Former NBN chief Deborah Wright on her role as CEO of the University of Newcastle's radio statoin 2NURFM

Career move: "2NUR faces the same challenges and transformational changes that other media and broadcasters face, " says Deborah Wright.

Career move: "2NUR faces the same challenges and transformational changes that other media and broadcasters face, " says Deborah Wright.

Where were you raised and what influenced your career?

I was born and raised in Newcastle and had three siblings all born in Sydney, so I’m the only one in the family who can claim true ‘Novocastrian’ status and I’m very proud to do so. My grandfather was a concert pianist, Australian film industry pioneer and a creative thinker however it was his role as a journalist and contributor to the local paper that interested me as a child. He was an amazing individual, extremely generous with his time letting me loose in his office to use his typewriter, notebooks and pencils which started my interest in media and probably more so a lifelong curiosity in people.

 What did you study? 

Initially I studied the Social Sciences and then some years later when I was forging my management career at NBN Television I completed a Masters of Business Administration. I was keen to support my professional development and career aspirations for a senior executive role in media and decided an MBA would both support those professional objectives and would also be stimulating and personally fulfilling along the way. NBN was very supportive of my studies, both financially and with time off to attend Uni and exams. My MBA coincided with two major milestones in my life – the aggregation of regional television, affectionately known as ‘aggravation’ (NBN’s market expanded from Newcastle to Northern NSW) which saw my role expand commensurately. The other milestone was the most fulfilling personal project of my life called ‘Nicholas’ - our one and only beautiful son.

 Your first job in media?

A sales executive with the NBN Television-owned newspaper The Newcastle Star. Four days after starting I was promoted to features manager, not through any sheer brilliance but more from an opportunity unexpectedly arising. Somehow I knew from my first day in media that I was destined to make it a lifetime career. Shortly after  an opportunity arose at NBN Television which lead to 30 wonderful years and the most remarkable career with the last 10 years as CEO.

 Did you covet an executive role?

Yes; I made it clear of my aspirations, that I was prepared to work hard, learn the broadcasting business and make sacrifices, not thinking at the time that 20 years later I’d be CEO, but yes, I did have my dreams. NBN was an icon in regional media during those days and I will always feel very privileged to have led it and worked with a great team.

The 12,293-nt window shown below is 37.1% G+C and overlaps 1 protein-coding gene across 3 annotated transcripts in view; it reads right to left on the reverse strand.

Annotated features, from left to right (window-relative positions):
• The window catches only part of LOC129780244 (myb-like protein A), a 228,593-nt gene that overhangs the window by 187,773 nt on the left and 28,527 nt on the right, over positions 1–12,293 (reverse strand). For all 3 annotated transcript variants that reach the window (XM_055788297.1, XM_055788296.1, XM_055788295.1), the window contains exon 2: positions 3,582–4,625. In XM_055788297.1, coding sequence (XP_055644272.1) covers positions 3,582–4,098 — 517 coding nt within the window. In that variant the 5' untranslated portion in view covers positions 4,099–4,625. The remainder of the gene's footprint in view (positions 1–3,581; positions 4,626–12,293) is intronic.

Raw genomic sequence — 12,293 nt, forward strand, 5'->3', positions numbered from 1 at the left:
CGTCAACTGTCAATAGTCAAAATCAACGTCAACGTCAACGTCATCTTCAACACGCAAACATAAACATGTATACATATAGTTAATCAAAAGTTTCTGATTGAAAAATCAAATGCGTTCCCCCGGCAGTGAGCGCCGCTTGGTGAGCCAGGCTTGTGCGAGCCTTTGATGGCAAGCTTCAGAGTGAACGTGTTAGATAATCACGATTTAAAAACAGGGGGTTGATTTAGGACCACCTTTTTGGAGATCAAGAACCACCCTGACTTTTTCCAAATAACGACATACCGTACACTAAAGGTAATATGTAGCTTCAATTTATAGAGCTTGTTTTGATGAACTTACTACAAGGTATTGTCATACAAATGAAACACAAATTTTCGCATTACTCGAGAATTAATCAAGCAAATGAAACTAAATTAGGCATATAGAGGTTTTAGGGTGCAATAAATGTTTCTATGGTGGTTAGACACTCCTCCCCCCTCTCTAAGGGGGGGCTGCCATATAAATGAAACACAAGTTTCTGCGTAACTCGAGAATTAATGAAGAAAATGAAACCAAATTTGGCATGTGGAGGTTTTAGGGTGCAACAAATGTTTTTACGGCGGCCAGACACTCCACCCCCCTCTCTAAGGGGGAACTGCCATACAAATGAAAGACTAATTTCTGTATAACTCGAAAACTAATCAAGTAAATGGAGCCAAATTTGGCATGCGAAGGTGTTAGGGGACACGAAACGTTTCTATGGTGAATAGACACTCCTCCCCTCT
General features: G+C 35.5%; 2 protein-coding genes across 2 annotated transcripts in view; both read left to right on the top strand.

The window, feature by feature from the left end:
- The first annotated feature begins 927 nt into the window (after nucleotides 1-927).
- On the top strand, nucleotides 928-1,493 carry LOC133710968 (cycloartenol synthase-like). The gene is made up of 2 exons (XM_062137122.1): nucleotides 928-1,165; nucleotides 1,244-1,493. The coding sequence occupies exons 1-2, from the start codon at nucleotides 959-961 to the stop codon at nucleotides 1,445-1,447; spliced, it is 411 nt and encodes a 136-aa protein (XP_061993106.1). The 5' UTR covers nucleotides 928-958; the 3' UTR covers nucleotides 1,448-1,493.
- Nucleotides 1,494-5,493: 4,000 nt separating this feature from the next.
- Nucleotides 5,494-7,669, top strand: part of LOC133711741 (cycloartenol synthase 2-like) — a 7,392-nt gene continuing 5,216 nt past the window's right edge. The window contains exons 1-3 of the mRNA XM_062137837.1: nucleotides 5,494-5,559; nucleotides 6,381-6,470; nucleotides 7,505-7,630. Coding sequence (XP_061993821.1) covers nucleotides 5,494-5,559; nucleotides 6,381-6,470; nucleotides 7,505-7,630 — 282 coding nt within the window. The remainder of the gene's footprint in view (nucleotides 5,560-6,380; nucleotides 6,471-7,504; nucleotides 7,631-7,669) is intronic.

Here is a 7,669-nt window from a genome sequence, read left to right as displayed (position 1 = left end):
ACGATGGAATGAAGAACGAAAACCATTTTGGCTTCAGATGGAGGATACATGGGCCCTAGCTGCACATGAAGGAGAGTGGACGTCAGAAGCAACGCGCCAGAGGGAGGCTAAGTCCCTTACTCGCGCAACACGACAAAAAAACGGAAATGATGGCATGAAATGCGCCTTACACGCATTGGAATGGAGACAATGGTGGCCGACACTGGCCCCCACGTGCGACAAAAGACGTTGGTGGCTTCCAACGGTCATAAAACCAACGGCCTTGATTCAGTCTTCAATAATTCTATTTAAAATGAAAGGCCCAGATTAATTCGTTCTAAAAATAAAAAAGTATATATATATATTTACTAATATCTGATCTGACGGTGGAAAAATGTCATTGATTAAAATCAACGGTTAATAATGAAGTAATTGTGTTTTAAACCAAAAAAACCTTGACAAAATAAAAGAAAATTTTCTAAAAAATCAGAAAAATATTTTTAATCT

In a blokey field, was it hard to excel as a female?

Broadcasting and media, whether you’re female or male, is a tough business but if you have passion and a single-minded focus on your goals it pays off in spades. Also, having a guardian ‘mentor’ to support you and give feedback along the way is important and I was lucky to have mentors.

"If you have passion and a single-minded focus on your goals it pays off in spades."

Deborah Wright

 In 2016 you were Director of Regional Strategy for Nine Entertainment Co. The outcome?

Another great opportunity to lead in shaping the regional strategy for Nine Entertainment Co when it was in the midst of transformational change and the much awaited changes to media laws had stalled. The strategy led to the landmark signing of a new regional television agreement between Nine Entertainment Co and Southern Cross Austereo, who previously had been the Ten affiliate. I then had a lead role transitioning Nine Entertainment Co and NBN to its new regional affiliate partner with very successful commercial and operational outcomes.

The biggest challenges in the TV and media arena?

The pace of change and remaining relevant. The media industry has undergone transformational change over the past decade, particularly from a consumer and technology perspective. Keeping pace with creating and delivering compelling content across legacy and new technology platforms places huge demands on the traditional business model. Those broadcasters who have scale and can respond to the changes and prioritise their investment in building digital assets, generate compelling new content and deliver it to consumers anywhere, anytime on any device are ahead of the pack.

Why did you take on the role of CEO of 2NURFM, the University of Newcastle’s community radio station?

As a member of Council for 11 years and Chair of the People and Culture Committee, a member of the Strategic Development Committee and Chair of 2NURFM I have a deep understanding of the University. Despite it being unexpected, the timing was right and it meant I could return to the region that I love, and work in a leadership role in an industry that I’m passionate about. My role aside from the day to day management of the radio station is to develop the strategic plan and lead the stronger alignment between the University, 2NURFM and community. 2NUR faces the same challenges and transformational changes that other media and broadcasters face, driven in large by advances in technology and massive digital disruption impacting on current and future business models.  2NUR will need to adapt to these changes and to do so requires a clear long term strategic plan to ensure it has a sustainable business model.